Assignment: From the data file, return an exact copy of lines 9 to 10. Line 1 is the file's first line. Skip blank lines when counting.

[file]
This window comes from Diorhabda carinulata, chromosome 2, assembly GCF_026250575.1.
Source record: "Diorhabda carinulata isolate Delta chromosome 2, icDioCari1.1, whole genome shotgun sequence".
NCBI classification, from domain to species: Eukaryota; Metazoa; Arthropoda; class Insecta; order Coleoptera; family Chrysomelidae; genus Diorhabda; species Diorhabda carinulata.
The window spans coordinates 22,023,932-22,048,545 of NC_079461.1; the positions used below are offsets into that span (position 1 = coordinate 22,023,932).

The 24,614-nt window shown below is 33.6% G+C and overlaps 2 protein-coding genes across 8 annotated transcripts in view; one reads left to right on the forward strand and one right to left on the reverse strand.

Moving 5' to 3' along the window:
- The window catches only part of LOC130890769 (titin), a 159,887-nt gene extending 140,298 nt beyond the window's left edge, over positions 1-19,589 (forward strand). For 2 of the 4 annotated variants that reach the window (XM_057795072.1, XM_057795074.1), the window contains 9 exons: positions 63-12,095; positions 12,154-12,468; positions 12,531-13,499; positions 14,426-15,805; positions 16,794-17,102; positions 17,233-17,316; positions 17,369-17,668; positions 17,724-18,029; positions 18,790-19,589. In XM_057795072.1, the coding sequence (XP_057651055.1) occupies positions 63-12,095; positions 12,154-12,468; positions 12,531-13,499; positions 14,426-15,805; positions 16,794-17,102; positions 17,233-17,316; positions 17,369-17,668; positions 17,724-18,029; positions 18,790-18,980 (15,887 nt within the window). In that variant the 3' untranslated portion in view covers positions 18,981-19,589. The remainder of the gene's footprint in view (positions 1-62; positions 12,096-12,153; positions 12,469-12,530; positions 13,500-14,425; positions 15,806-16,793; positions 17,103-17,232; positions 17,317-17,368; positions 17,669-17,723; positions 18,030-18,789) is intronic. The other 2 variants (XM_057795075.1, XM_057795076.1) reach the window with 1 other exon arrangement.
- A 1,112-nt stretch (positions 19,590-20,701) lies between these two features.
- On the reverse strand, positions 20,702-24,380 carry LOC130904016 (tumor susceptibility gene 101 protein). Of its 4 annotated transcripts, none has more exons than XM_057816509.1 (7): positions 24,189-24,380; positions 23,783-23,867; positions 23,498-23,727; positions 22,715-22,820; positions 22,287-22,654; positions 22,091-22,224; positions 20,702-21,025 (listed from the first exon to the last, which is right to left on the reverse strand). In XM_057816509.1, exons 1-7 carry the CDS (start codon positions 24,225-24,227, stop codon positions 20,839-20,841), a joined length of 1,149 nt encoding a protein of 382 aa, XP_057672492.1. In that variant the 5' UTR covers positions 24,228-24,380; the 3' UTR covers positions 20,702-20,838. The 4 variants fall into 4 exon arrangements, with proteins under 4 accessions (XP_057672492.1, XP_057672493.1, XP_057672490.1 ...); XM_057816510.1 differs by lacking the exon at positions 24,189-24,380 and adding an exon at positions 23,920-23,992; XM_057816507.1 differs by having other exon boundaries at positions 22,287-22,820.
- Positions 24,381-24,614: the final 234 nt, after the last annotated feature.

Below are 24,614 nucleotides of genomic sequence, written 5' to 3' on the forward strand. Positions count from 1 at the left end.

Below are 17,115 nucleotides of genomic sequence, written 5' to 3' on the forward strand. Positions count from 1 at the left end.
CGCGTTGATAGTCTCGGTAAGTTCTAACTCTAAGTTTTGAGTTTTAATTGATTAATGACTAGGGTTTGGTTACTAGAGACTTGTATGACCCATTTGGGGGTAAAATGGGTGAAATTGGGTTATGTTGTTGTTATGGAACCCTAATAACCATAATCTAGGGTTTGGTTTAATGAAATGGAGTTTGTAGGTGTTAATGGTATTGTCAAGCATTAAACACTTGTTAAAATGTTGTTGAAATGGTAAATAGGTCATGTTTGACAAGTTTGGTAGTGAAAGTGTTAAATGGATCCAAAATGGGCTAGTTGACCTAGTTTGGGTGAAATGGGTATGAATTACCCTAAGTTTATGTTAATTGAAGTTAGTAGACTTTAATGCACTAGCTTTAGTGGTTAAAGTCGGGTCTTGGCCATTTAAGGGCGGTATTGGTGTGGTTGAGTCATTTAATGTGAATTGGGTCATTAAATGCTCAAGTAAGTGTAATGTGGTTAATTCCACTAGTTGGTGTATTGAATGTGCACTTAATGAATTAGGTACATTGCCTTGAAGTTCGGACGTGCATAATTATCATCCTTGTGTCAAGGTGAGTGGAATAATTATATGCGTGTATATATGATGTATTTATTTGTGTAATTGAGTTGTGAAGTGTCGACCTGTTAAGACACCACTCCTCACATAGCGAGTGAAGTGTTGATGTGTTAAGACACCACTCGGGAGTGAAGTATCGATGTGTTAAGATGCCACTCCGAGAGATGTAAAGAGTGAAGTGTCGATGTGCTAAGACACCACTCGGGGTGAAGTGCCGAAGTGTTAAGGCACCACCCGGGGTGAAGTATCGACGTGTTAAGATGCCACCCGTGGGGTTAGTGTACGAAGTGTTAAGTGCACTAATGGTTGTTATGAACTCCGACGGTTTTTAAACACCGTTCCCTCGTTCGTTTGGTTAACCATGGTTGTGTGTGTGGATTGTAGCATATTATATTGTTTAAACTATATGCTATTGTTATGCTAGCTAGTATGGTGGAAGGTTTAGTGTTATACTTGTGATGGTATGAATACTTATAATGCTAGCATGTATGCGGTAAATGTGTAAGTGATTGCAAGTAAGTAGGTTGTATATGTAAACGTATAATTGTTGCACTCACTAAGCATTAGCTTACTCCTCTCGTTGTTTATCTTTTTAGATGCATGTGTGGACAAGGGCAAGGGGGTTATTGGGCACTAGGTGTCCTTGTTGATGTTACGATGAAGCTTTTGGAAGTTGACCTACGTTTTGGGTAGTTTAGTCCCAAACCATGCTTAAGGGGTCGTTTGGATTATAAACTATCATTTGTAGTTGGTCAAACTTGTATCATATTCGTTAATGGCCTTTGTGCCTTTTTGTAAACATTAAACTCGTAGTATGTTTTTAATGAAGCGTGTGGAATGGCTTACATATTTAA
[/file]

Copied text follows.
- On the reverse strand, positions 20,702-24,380 carry LOC130904016 (tumor susceptibility gene 101 protein). Of its 4 annotated transcripts, none has more exons than XM_057816509.1 (7): positions 24,189-24,380; positions 23,783-23,867; positions 23,498-23,727; positions 22,715-22,820; positions 22,287-22,654; positions 22,091-22,224; positions 20,702-21,025 (listed from the first exon to the last, which is right to left on the reverse strand). In XM_057816509.1, exons 1-7 carry the CDS (start codon positions 24,225-24,227, stop codon positions 20,839-20,841), a joined length of 1,149 nt encoding a protein of 382 aa, XP_057672492.1. In that variant the 5' UTR covers positions 24,228-24,380; the 3' UTR covers positions 20,702-20,838. The 4 variants fall into 4 exon arrangements, with proteins under 4 accessions (XP_057672492.1, XP_057672493.1, XP_057672490.1 ...); XM_057816510.1 differs by lacking the exon at positions 24,189-24,380 and adding an exon at positions 23,920-23,992; XM_057816507.1 differs by having other exon boundaries at positions 22,287-22,820.
- Positions 24,381-24,614: the final 234 nt, after the last annotated feature.